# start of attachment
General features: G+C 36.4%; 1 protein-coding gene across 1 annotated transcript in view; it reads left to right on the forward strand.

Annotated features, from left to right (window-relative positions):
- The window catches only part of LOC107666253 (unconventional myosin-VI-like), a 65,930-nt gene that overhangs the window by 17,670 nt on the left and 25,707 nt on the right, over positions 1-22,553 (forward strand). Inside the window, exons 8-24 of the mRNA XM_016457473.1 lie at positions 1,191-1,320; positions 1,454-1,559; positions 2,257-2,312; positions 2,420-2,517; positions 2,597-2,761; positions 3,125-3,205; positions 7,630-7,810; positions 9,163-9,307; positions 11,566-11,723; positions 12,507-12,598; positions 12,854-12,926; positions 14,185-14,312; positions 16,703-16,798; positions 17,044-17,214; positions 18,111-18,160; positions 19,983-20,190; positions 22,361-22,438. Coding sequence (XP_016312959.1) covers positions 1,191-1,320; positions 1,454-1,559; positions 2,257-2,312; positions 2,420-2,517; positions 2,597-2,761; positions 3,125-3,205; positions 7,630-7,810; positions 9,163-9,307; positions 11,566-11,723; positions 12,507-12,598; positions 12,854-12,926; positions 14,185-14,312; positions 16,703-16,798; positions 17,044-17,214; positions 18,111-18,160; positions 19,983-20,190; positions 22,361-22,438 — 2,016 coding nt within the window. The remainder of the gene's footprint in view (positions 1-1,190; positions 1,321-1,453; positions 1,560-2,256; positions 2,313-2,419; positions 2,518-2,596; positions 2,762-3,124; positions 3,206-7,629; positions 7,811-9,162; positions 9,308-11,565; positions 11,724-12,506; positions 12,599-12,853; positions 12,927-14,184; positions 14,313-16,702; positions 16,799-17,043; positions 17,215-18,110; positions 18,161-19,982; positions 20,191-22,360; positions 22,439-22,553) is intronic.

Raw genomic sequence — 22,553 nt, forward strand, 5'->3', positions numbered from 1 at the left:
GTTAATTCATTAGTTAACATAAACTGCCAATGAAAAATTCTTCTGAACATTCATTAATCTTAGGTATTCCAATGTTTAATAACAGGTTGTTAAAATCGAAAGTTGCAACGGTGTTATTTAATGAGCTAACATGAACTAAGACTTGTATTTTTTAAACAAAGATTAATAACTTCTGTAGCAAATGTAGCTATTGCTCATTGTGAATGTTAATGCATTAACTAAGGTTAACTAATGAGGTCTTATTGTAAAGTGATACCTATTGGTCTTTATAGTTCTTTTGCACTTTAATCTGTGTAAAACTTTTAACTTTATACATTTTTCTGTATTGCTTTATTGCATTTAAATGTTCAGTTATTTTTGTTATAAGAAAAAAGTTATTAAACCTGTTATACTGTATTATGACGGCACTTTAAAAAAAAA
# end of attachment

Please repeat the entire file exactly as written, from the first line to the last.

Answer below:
General features: G+C 36.4%; 1 protein-coding gene across 1 annotated transcript in view; it reads left to right on the forward strand.

Annotated features, from left to right (window-relative positions):
- The window catches only part of LOC107666253 (unconventional myosin-VI-like), a 65,930-nt gene that overhangs the window by 17,670 nt on the left and 25,707 nt on the right, over positions 1-22,553 (forward strand). Inside the window, exons 8-24 of the mRNA XM_016457473.1 lie at positions 1,191-1,320; positions 1,454-1,559; positions 2,257-2,312; positions 2,420-2,517; positions 2,597-2,761; positions 3,125-3,205; positions 7,630-7,810; positions 9,163-9,307; positions 11,566-11,723; positions 12,507-12,598; positions 12,854-12,926; positions 14,185-14,312; positions 16,703-16,798; positions 17,044-17,214; positions 18,111-18,160; positions 19,983-20,190; positions 22,361-22,438. Coding sequence (XP_016312959.1) covers positions 1,191-1,320; positions 1,454-1,559; positions 2,257-2,312; positions 2,420-2,517; positions 2,597-2,761; positions 3,125-3,205; positions 7,630-7,810; positions 9,163-9,307; positions 11,566-11,723; positions 12,507-12,598; positions 12,854-12,926; positions 14,185-14,312; positions 16,703-16,798; positions 17,044-17,214; positions 18,111-18,160; positions 19,983-20,190; positions 22,361-22,438 — 2,016 coding nt within the window. The remainder of the gene's footprint in view (positions 1-1,190; positions 1,321-1,453; positions 1,560-2,256; positions 2,313-2,419; positions 2,518-2,596; positions 2,762-3,124; positions 3,206-7,629; positions 7,811-9,162; positions 9,308-11,565; positions 11,724-12,506; positions 12,599-12,853; positions 12,927-14,184; positions 14,313-16,702; positions 16,799-17,043; positions 17,215-18,110; positions 18,161-19,982; positions 20,191-22,360; positions 22,439-22,553) is intronic.

Raw genomic sequence — 22,553 nt, forward strand, 5'->3', positions numbered from 1 at the left:
GTTAATTCATTAGTTAACATAAACTGCCAATGAAAAATTCTTCTGAACATTCATTAATCTTAGGTATTCCAATGTTTAATAACAGGTTGTTAAAATCGAAAGTTGCAACGGTGTTATTTAATGAGCTAACATGAACTAAGACTTGTATTTTTTAAACAAAGATTAATAACTTCTGTAGCAAATGTAGCTATTGCTCATTGTGAATGTTAATGCATTAACTAAGGTTAACTAATGAGGTCTTATTGTAAAGTGATACCTATTGGTCTTTATAGTTCTTTTGCACTTTAATCTGTGTAAAACTTTTAACTTTATACATTTTTCTGTATTGCTTTATTGCATTTAAATGTTCAGTTATTTTTGTTATAAGAAAAAAGTTATTAAACCTGTTATACTGTATTATGACGGCACTTTAAAAAAAAA